They Tell You They’ve Known It All Along
For years I
have been collecting news stories about military and commercial
applications of nuclear power. There’s hardly a day that goes by
that doesn’t reveal some new facet of its evolving legacy. It’s
like the unwanted gift that keeps giving and it reminds me of a line
from a song sung by Pete Seeger: “Waste deep in the big muddy,
and the big fool said push on.”
has not been any new commercial reactor orders since the 1979 accident
at Three Mile Island, the nuclear boosters are still hard at
work. Now they’re trying to sell nuclear power as the answer to
global warming, opening yet another chapter in that long book of
nuclear promises. Remember when they told us nuclear power was
too cheap to meter:
is not too much to expect that our children will enjoy in their homes
electrical energy too cheap to meter...”
Strauss, Chairman of the Atomic Energy Commission, 1954
will be so plentiful that it will even be used to melt snow as it
falls...[T]he central atomic plant will provide all the heat, light,
and power required by the community and these utilities will be so
cheap to meter that their cost can hardly be reckoned.
M. Hutchins, president of the University of Chicago, 1946
glorious picture of our nuclear future, but, don’t hold your breath if
you are waiting for someone to remove the meter from your home.
All the meters are still counting kilowatts, enriching the utilities
regardless of whether their nuclear plants are working or not.
Like death and taxes, one thing is for certain, the costs of nuclear
power keep pouring in, and if they tell you there’s nothing to worry
about, run for cover!
fire accidently set at Los Alamos, New Mexico. This is the home of the
Los Alamos National Laboratory where we were assured by all the proper
officials that none of the radioactive material being stored in
the concrete bunkers was burned in the fire. Unfortunately we
have only recently learned about the millions of cubic feet of waste,
bearing small amounts of uranium plutonium and tritium, estimated to be
disposed of somewhere in the grounds of this sprawling nuclear weapons
complex. Not only have radioactive isotopes been absorbed into
surrounding vegetation which has gone up in smoke, but the denuded
landscape represents a potential health threat when summer rains erode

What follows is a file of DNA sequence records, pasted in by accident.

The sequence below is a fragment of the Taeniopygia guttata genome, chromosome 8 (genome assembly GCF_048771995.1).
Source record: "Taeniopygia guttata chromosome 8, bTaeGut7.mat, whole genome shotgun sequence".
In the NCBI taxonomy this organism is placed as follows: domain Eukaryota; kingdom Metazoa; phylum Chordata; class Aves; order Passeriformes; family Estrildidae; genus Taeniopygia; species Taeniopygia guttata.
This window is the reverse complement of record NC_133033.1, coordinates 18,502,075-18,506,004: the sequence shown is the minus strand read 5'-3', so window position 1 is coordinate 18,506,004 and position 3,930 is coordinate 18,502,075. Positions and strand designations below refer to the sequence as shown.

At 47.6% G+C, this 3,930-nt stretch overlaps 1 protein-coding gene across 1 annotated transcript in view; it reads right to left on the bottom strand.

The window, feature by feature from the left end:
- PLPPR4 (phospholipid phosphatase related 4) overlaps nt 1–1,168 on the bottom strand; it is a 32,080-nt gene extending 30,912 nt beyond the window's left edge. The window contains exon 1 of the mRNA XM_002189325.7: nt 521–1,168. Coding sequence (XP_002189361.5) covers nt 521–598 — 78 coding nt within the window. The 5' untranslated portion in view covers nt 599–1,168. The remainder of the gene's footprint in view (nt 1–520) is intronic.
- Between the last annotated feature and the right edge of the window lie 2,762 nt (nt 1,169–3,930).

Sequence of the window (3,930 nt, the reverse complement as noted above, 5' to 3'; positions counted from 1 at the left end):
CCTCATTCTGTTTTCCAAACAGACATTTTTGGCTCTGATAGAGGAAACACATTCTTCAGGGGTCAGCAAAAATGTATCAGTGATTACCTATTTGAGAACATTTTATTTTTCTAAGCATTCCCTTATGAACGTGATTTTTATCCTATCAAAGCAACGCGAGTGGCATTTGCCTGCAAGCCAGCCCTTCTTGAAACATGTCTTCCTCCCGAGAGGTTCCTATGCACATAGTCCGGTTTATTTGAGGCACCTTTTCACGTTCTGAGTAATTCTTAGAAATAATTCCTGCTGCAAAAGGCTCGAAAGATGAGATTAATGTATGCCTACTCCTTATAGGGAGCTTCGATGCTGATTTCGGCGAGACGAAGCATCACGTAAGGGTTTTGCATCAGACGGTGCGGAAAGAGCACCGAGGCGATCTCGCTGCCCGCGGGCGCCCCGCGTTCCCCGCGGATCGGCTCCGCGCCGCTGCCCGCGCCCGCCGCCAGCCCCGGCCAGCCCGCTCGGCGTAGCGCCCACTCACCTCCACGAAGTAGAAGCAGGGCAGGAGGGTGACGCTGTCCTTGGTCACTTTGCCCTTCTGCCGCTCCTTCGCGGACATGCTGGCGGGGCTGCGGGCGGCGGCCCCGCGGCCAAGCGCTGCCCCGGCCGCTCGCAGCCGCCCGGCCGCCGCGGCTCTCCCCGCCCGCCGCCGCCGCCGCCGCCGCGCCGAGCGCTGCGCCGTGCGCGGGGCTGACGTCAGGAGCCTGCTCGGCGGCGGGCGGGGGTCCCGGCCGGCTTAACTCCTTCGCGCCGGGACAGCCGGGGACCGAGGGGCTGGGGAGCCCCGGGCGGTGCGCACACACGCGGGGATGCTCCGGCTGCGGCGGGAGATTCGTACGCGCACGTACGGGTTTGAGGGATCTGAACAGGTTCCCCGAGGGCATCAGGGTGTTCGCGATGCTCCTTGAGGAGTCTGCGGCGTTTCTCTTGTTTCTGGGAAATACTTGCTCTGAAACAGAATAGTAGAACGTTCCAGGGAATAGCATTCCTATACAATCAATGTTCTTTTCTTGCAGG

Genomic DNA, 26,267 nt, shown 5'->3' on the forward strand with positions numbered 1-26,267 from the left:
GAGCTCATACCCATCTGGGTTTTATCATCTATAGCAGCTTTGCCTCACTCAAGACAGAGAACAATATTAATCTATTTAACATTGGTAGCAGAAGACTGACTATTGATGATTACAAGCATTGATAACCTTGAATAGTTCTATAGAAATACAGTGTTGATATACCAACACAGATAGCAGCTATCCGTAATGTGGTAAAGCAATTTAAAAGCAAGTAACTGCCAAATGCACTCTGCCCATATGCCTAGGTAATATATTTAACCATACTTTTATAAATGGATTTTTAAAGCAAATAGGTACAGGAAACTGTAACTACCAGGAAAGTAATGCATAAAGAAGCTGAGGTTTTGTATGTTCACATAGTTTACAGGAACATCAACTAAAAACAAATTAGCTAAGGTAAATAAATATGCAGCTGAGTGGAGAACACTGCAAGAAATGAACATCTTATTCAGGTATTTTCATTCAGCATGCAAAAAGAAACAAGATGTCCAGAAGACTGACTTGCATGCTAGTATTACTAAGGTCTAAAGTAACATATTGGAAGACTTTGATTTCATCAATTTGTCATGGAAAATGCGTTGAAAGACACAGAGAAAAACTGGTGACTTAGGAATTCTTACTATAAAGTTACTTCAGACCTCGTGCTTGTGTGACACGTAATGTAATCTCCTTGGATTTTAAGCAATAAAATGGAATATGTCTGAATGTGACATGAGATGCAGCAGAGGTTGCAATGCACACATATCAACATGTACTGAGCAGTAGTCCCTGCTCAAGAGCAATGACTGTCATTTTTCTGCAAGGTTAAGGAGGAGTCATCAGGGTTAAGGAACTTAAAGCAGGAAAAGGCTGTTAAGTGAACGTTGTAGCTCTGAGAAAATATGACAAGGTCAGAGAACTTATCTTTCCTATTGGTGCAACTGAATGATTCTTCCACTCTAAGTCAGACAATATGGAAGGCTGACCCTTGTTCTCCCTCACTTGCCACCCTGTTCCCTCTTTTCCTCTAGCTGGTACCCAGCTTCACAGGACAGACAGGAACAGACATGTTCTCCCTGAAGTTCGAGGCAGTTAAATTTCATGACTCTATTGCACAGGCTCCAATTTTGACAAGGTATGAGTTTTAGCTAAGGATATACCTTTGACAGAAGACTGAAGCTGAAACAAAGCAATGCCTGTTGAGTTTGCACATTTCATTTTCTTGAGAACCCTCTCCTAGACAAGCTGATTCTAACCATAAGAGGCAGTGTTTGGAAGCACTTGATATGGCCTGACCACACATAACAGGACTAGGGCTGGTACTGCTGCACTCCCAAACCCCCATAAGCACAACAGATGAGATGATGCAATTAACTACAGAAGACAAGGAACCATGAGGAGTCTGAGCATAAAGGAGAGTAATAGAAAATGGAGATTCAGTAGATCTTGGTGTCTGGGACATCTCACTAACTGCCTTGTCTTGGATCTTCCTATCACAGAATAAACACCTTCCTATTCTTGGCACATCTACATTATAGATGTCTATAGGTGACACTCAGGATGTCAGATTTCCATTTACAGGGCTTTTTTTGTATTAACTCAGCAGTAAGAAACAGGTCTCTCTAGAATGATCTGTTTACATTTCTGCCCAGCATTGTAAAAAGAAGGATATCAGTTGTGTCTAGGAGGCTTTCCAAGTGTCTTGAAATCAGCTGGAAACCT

layers of soil contaminated with radioactive and toxic materials into
the state’s rivers and streams. Having a major nuclear
accident is only the beginning of a tragedy that never seems to
Chernobyl. In a report published in the journal “Nature”, levels
of radioactivity from the 1986 accident at Chernobyl are likely to
remain high in parts of Northern Europe for much longer periods of time
than originally estimated. Restrictions on eating livestock
in the United Kingdom may need to be retained for another 10-15
years, more than 100 times longer than originally estimated. It
is even worse in Belarus and western Russia, where livestock
restrictions are likely to remain in place for another 50 years.
Researchers have discovered that the environment is not cleansing
itself as fast as originally estimated, particularly in the case of
radioactive caesium which is not being immobilized in the soil but
re-released into the ecosystem causing further restrictions on all
kinds of food, including mushrooms, wild berries, sheep and fish.
Yet, one doesn’t have to travel to the farmlands of Northern Europe or
the deserts of New Mexico to discover what we are doing to ourselves.
Standing for Truth About Radiation (STAR) issued the results of a new
study, performed by Joseph J. Mangano a research associate at the
Radiation and Public Health Project , showing infant deaths dropping
dramatically after nuclear plants are closed. This study examined
infant death rates in counties within 50 miles and in the prevailing
wind direction of five commercial nuclear reactors that had been shut
down, including the Trojan Nuclear Plant near Portland, Oregon.
The results of this study were graphic:
first two years after the reactors closed, infant death rates in the
downwind counties under 40 miles from the plants fell 15 to 20 percent
from the previous two years, compared to an average U.S. decline of
just six percent between 1985 and 1996.
This is the
first evidence that has been gathered showing improvements in health
after nuclear plants have been closed and it supports many other
studies that show elevated childhood cancer near operating nuclear
those earlier studies was performed on Trojan in 1990 by Dr. Earnest
Sternglass and Dr. Jay Gould. Dr. Gould had just authored a book
entitled “Deadly Deceit, Low-Level Radiation, High-Level Cover-Up,”and
at the request of Don’t Waste Oregon, joined with Dr. Sternglass in
examining the infant mortality rates in communities surrounding
Trojan. They were able to determine that infant mortality rates
had significantly increased along with leukemia and other childhood
diseases. Based on this evidence we brought them to Oregon, and
with the help of Soloflex Corporation, flew them to Bend to testify
before the State’s Energy Facility Siting Council. Their
testimony was ignored and business went on as usual until Trojan was
shut down in 1993. Now this new epidemiological evidence
not only supports our earlier efforts to save the lives of Oregonians
but it is also being used in opposition to relicensing old nuclear
plants still being allowed by the federal government to release
radiation into the environment.
plenty of nuclear tragedies to describe, but a long time ago I saw
something written on a men’s room wall that best sums it up:
they tell you you’re wrong and they can prove it!
they tell you you’re right but it doesn’t matter!
they tell you that it matters, but they’ve known it all along!
they tell you that they’ve known it all along, its too late!